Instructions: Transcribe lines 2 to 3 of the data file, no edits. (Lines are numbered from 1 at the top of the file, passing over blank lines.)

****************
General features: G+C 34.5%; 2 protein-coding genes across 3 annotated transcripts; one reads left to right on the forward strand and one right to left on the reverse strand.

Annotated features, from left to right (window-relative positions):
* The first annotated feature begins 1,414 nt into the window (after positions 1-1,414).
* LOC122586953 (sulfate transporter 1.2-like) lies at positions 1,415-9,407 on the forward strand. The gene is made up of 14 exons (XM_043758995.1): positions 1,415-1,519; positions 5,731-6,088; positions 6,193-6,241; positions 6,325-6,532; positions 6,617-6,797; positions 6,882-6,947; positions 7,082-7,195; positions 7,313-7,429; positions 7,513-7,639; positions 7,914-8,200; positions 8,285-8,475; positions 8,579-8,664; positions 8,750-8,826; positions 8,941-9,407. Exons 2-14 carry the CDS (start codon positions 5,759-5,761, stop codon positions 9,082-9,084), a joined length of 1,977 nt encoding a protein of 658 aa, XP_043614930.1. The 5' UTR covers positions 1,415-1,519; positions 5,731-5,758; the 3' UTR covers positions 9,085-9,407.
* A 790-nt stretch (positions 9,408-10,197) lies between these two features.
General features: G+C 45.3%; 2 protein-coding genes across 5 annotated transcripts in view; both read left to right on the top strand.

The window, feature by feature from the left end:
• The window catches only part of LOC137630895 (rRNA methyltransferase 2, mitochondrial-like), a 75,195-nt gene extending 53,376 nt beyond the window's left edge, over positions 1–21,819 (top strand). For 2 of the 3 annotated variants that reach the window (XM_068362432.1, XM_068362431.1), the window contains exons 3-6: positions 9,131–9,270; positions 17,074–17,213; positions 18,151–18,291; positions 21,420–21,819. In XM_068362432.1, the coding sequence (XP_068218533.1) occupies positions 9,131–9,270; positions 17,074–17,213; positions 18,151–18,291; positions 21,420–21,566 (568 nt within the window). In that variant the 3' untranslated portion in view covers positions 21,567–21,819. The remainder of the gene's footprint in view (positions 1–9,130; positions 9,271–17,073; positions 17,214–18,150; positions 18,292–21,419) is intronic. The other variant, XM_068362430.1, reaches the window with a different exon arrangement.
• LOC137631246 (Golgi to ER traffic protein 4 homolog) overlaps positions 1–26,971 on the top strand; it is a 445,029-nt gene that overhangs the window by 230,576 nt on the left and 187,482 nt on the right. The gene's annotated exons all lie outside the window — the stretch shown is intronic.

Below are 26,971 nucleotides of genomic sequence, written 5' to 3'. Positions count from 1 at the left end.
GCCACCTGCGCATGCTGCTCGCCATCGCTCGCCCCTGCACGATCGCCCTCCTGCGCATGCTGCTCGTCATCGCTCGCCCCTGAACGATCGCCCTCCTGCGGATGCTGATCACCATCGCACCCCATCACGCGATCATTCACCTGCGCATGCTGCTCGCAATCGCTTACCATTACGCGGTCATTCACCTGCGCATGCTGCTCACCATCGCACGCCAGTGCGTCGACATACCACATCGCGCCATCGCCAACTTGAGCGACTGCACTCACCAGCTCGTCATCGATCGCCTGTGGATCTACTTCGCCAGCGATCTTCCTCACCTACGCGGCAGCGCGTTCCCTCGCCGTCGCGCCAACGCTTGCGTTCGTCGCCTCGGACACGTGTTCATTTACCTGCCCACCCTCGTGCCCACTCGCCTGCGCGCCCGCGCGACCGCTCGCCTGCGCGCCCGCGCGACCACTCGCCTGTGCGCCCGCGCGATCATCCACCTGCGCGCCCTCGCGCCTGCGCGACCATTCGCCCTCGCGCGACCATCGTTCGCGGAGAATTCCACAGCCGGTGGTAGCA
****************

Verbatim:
Annotated features, from left to right (window-relative positions):
* The first annotated feature begins 1,414 nt into the window (after positions 1-1,414).